What can I do? – Prevention and early detection

Good Sun protection practice

The old message about avoiding the sun, covering up with clothes and using high level sunscreen, hats and sunglasses still holds true. However, our experience is that many people can improve what they do to prevent skin cancers and may not be fully aware of the correct way to use sunscreen.

SCAN Your Skin. for new and changing moles and sores

You, your partner and your family will know better than anyone else if something on your skin is new or changing.
These are two important early warning signs.
1. Become familiar with your spots and moles
2. Check your skin regularly and get someone to check your back (or take a selfie with your phone)
Above all – don’t ignore any new or changing moles and sores.
Come in for us to perform a thorough skin check.

We endorse the Skin Cancer College Australasia and  promote a simple but very effective mantra:
SCAN means look for a spot or mole that is…
Sore, scaly, itchy, bleeding, tender and doesn’t heal within six weeks.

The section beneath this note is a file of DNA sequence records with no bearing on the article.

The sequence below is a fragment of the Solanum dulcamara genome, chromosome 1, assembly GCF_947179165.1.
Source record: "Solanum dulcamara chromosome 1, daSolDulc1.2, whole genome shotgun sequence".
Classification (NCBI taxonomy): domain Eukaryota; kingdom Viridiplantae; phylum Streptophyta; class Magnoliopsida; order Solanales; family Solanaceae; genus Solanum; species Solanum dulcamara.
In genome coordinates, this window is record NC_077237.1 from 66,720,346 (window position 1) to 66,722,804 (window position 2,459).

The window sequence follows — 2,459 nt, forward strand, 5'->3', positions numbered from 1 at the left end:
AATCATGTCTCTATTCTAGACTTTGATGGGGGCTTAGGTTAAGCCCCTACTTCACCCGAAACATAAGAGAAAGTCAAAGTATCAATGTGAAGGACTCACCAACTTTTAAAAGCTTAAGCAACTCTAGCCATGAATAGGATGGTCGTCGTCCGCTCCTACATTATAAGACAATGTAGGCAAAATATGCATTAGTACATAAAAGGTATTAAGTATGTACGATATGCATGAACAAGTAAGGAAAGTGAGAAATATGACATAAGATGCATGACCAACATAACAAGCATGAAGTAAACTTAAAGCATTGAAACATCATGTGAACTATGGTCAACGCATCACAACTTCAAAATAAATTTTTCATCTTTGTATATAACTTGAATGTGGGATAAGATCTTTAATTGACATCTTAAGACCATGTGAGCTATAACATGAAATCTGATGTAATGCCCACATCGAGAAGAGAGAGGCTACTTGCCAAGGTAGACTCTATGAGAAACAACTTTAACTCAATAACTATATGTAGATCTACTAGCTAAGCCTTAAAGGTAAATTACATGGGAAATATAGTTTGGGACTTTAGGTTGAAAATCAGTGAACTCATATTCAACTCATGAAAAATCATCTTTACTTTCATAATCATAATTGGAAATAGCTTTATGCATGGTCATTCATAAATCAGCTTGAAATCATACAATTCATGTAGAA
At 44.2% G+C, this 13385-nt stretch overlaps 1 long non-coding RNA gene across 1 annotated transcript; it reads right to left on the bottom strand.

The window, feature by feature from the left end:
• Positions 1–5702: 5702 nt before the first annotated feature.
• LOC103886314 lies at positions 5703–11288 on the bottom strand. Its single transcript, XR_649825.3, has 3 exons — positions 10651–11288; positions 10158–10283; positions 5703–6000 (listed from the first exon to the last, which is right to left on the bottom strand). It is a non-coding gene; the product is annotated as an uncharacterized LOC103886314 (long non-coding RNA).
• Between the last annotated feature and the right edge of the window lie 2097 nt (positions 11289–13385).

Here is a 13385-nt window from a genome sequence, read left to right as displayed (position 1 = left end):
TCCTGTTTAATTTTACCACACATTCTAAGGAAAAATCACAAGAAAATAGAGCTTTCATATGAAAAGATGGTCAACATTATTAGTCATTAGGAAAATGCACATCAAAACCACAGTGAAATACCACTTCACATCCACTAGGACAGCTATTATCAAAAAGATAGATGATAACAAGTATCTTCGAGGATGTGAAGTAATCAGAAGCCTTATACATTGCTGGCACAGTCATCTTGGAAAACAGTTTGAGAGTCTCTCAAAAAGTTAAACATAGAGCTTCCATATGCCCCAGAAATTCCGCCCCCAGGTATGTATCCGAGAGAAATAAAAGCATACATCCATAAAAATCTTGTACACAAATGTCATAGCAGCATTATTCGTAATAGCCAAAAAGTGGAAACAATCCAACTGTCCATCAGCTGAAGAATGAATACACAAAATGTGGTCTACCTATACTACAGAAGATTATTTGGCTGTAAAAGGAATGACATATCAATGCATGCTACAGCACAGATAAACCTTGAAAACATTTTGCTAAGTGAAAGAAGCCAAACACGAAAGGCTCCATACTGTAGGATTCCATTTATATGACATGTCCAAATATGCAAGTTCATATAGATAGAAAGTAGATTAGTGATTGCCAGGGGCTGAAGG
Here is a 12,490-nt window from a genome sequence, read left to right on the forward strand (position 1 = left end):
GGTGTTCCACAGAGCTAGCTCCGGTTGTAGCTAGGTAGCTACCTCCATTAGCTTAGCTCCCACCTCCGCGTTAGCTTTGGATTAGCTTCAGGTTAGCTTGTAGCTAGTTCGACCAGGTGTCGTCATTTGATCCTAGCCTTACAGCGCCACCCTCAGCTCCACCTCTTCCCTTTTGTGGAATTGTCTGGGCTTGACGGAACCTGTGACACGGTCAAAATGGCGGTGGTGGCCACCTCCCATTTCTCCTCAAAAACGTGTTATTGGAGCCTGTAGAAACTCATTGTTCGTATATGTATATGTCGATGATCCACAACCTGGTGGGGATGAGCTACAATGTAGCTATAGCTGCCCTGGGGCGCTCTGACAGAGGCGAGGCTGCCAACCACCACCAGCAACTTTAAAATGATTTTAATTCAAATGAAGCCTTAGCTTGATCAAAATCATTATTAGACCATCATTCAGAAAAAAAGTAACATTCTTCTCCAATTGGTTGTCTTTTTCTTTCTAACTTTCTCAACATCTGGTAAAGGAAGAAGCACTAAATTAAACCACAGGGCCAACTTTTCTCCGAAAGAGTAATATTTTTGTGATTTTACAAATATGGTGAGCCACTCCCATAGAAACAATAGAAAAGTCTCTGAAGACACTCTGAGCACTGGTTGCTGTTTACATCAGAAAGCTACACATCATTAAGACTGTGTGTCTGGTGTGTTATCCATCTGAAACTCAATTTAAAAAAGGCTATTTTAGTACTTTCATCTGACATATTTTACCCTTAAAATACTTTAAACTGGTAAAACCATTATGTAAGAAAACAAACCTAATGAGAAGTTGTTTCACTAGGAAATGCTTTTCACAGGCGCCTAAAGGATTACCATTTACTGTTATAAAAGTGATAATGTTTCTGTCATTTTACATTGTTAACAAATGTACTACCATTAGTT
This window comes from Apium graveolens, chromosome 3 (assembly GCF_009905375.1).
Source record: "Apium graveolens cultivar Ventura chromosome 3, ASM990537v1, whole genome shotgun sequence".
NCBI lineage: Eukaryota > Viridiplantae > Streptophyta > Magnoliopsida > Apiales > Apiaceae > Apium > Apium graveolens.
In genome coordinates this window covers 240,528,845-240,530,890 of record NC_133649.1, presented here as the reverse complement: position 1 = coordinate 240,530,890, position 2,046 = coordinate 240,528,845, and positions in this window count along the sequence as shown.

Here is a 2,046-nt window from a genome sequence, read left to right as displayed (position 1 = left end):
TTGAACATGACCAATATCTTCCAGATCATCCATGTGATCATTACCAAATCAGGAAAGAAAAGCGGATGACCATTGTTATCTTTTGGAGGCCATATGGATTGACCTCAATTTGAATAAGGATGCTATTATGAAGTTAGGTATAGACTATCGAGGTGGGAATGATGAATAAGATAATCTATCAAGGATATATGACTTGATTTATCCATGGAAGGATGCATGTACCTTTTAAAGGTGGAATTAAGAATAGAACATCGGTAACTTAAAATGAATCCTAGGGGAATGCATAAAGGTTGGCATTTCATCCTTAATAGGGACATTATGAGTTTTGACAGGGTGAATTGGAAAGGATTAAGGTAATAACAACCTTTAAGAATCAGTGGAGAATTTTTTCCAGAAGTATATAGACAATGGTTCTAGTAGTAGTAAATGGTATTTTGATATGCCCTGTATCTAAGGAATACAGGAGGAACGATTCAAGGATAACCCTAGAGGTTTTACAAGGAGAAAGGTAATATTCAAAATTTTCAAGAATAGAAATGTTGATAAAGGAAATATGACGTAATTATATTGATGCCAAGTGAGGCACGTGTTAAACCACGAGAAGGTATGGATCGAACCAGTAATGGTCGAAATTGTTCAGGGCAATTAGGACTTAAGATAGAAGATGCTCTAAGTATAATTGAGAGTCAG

Changing in appearance, size, shape or colour.
Abnormal: Looks different, feels different, or stands out when compared to others.
New: Most melanomas – and all other skin cancers – arise this way.

More information can be found by highlighting and following the link to http://www.scanyourskin.org/what-happens-during-a-skin-check/

This is video on how to check your own skin.

(This video is sourced from Leo Pharma but this is not an endorsement of their products).

Skin checks /  Full skin examination

Most people in Queensland need full skin examination once every year or two, and some higher risk individuals need more frequent skin checks.

Having regular skin checks by a doctor experienced in dermoscopy improves the chances of detecting skin cancers and melanomas at an earlier stage. The earlier a skin cancer or melanoma is detected, the smaller the scar and the better chance of a cure.

Dermoscopy involves using a dermatoscope to examine suspicious lesions and look for clues to cancer or melanoma. Using a dermatoscope is painless, and greatly assists the doctor in deciding if a spot or mole is or is not of concern.

We understand having a skin check can be a daunting experience.

Patients keep their underwear on, and we use a sheet  to cover you as much as possible.

See here for more details about what happens during a skin check